The relationship between the Russian and Ukrainian Studienbrücke students is very good.
“The relationship between the Russian and Ukrainian Studienbrücke students is very good,” stresses Anastasiia Sliusar. “Current events haven’t changed that.” Sliusar is from Russia, 22 years young, a graduate of the programme and currently a graduate assistant at RUB. She supports the project coordination and the activities of the current participants. She speaks neither of Russians or Ukrainians, nor of participants, but exclusively of “Studienbrücke students”. The programme brings people together.
Anastasiia Sliusar tells how the willingness to help and solidarity have increased after the initial shock. “We packed aid packages together, helped out as interpreters at the Workers Welfare Association and got involved in many different ways. It’s also important that we spend time together: We cook and exercise together, share information from home and update each other.”
Sliusar has received this feedback from two Studienbrücke students from Ukraine:
Sofiya Kostiukovska from Charkiw says (9 March 2022):
“I’m very grateful that my fellow students from Russia always show sympathy and concern for all Ukrainians. And also for the fact that I have not yet experienced a single case of aggression between Ukrainian and Russian Studienbrücke participants since the beginning of the war. On the contrary, we support not only each other, but also the people who need help either in the war zones or as refugees. We regularly take part in the Ruhr-Universität’s fundraising campaigns as well as in protests.
In addition to all that, each of us covers the most important news from the war daily on our social media. We do it first of all to help suppress the Russian state propaganda and to make the Russian people finally see the situation in a realistic light. Secondly, we want the EU to talk about it too, so that the government of Russia, and the president in particular, will be condemned by the international court for its many violations of the law of war.
We are immensely grateful for the generous response all over the world.
“I’d like to personally address the readers and anyone who is not sure whether or how to contribute to the resolution of the situation. We are immensely grateful for the generous response all over the world. Every small donation, every repost, every volunteer counts for the Ukrainian people. But it is equally important to keep people up to date about the current situation and to show your support to the people in need. This is why I’d like to encourage everyone to contribute to the joint effort, and to thank all those who have helped. We will only achieve peace in Ukraine as a community!”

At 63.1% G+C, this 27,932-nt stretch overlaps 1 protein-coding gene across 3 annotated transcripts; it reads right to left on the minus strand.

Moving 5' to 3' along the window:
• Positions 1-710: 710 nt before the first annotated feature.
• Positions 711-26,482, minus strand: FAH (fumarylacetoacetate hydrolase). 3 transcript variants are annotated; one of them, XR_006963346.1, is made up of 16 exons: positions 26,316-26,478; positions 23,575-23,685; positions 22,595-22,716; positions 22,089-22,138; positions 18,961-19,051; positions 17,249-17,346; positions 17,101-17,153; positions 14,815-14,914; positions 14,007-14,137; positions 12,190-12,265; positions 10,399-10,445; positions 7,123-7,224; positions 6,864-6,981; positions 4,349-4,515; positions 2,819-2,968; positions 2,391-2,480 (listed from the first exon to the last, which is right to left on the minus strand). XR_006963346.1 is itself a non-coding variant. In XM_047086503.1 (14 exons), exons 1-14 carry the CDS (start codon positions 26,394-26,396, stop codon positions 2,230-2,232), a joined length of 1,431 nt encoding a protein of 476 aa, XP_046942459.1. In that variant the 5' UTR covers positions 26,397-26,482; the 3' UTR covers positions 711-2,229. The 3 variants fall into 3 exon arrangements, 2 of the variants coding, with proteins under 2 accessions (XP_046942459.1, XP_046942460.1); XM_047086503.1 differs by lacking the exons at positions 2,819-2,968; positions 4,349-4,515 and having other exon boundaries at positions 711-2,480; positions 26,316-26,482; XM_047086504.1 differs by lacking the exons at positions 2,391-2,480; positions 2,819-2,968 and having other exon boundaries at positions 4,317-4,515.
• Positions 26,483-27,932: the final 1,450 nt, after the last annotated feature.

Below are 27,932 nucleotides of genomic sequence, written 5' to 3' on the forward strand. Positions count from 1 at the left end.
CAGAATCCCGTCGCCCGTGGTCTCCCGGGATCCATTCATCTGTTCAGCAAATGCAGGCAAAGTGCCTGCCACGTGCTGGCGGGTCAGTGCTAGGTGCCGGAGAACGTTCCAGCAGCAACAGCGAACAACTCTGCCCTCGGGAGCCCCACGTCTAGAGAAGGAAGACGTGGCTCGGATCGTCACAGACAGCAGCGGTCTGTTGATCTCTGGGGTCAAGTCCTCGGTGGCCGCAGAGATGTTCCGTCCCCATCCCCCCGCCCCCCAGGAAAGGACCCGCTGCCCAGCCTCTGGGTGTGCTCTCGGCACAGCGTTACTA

Tetiana Kanderal from Kyiv says (8 March 2022):
“It’s hard to believe, but it is already the 13th day of war in my country. I am Ukrainian and very far from my family. The only help I can give at the moment is emotional support and collecting humanitarian aid as well as making relevant contacts. I study in Germany and I’m very happy that my whole social circle consists of students from different countries. This critical and difficult situation has brought students from different countries together to help the people in my home country. When we attend rallies, bring food and supplies to the volunteers, we all get together, support each other and exchange information.”
We don’t waste time arguing, we use it to help.
There are, of course, always people who don’t share the opinion of the majority or who even support the war, but we don’t waste time arguing, we use it to help. I pray every day and believe that this nightmare will soon end and we will continue to live in peace. I am grateful to all countries with all my heart!”
15 March 2022